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Will COVID-19 Change Consumer Behaviours?

In the past month, I have tried to understand what will be the short and mid-term impact of the covid-19 outbreak on consumer behavior.

It’s beginning of April 2020 and I’ve been locked down in Brussels for more than three weeks. This unexpected course of events reminds me that in business – and life in general – things do not always go as planned. Most of our clients are currently focused on making sure we’ll all have enough food (#foodheroes) and the best thing I can do right now to help is to stay at home.

Along with my partners, I run a small boutique consulting business that specialises in delivering consumer-centric business solutions and so we look at consumers’ actual behaviour. Our passion is to understand why consumers do what they actually do – and not what they claim they do. That’s how we have an edge matching consumer needs and insights with market drivers.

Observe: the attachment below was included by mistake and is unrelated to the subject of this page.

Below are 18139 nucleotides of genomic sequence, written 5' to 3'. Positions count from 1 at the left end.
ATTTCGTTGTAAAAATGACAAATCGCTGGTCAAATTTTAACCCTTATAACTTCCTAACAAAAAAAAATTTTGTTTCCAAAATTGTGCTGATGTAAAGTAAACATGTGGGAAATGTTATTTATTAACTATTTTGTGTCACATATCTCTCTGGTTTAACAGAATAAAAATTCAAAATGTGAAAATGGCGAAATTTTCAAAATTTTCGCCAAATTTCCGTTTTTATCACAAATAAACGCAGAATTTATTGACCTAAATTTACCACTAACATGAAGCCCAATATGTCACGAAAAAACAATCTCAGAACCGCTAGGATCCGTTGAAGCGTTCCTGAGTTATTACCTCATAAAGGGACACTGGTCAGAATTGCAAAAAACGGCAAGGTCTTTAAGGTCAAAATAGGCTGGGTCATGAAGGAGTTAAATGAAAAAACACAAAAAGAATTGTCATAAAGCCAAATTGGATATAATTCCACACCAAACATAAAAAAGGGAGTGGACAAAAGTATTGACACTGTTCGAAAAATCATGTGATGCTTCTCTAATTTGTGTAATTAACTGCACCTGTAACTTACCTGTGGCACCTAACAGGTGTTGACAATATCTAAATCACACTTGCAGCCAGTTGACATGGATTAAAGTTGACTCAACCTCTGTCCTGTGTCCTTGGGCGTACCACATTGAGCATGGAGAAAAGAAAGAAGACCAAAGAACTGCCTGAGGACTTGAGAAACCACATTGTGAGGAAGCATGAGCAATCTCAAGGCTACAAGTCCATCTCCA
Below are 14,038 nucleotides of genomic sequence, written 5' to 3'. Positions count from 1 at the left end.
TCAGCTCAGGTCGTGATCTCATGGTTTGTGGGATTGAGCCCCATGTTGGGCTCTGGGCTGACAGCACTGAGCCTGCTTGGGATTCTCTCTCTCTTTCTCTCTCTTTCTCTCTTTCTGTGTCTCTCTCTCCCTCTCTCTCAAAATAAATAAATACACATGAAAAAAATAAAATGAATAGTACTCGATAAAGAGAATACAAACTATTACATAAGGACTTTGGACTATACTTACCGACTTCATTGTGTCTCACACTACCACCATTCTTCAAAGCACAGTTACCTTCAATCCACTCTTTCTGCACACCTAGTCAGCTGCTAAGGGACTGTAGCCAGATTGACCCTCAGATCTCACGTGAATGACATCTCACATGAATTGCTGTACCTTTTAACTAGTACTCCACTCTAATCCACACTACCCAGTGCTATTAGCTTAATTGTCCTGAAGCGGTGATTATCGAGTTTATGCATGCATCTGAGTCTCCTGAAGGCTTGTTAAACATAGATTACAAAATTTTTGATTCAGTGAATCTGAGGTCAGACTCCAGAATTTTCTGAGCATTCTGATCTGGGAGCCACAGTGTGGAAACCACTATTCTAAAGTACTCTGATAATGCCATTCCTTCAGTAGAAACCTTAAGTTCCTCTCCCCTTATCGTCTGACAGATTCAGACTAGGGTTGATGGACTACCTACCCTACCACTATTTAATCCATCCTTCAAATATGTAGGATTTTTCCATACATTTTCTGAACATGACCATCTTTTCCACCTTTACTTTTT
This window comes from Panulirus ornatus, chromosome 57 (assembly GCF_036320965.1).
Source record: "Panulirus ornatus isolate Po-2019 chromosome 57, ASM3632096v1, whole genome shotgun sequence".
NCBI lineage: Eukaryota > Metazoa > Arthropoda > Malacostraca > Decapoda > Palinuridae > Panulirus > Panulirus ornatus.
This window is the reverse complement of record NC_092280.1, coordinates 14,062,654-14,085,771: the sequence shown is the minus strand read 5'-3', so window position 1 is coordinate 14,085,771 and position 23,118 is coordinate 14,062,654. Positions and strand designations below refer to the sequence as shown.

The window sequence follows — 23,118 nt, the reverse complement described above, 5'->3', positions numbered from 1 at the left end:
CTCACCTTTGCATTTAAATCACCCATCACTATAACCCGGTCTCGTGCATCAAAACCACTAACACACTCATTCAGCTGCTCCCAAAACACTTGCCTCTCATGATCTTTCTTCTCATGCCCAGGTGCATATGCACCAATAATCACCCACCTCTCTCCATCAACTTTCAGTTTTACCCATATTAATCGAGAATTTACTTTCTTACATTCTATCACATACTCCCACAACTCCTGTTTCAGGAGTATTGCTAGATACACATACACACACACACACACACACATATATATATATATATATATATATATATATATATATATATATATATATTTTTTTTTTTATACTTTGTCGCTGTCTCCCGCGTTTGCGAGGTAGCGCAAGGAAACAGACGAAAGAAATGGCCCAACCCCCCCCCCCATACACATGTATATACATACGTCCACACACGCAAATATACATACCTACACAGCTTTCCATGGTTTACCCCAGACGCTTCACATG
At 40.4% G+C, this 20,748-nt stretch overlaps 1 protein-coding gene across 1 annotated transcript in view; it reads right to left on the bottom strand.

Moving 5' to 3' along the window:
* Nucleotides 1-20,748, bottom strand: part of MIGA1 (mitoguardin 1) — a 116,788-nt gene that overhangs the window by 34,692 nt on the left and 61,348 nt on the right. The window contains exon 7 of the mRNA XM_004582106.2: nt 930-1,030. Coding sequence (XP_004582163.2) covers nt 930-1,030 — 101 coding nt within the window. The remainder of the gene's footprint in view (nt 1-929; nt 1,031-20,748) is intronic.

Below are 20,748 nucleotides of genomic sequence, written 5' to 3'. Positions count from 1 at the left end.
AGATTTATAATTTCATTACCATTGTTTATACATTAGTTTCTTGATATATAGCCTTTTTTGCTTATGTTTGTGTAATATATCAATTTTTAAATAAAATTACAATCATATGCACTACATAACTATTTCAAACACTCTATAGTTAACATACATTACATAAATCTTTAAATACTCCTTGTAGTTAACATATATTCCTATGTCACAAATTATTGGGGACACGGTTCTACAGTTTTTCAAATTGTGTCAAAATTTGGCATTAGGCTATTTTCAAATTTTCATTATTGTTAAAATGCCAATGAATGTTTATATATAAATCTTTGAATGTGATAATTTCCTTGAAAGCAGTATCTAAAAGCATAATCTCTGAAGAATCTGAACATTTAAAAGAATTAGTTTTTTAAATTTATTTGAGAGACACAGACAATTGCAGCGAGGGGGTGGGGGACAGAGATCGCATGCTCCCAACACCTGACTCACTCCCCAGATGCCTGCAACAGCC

Contradictory signals

In the past month, I have tried to understand what consumer behavior is right now and what will be the short and mid-term impact of the covid-19 outbreak on consumer behaviour.

I’ve read extensively – magazines, newspapers, articles, reports, and books – listened to the radio, talked to people and watched TV channels from different countries since the outbreak started.

I’ve been struck by the high number of contradictory analyses – or rather opinions – on how the world, society, economy will change in the future because of the covid-19 outbreak.

Back to basics

That’s why I decided to go back to basics and to my specific focus as a professional: what leads people to actually change their shopping and consumption behaviors. The Power of Habit, a book by Charles Duhigg, is a great framework to evaluate consumer behavior changes.

This very well documented book was written with the objective to help people and businesses understand how to turn a bad habit into a good one. This book also shed some light on how to support organizational and societal changes. This time, I’ve read this book with the covid-19 outbreak perspective in mind.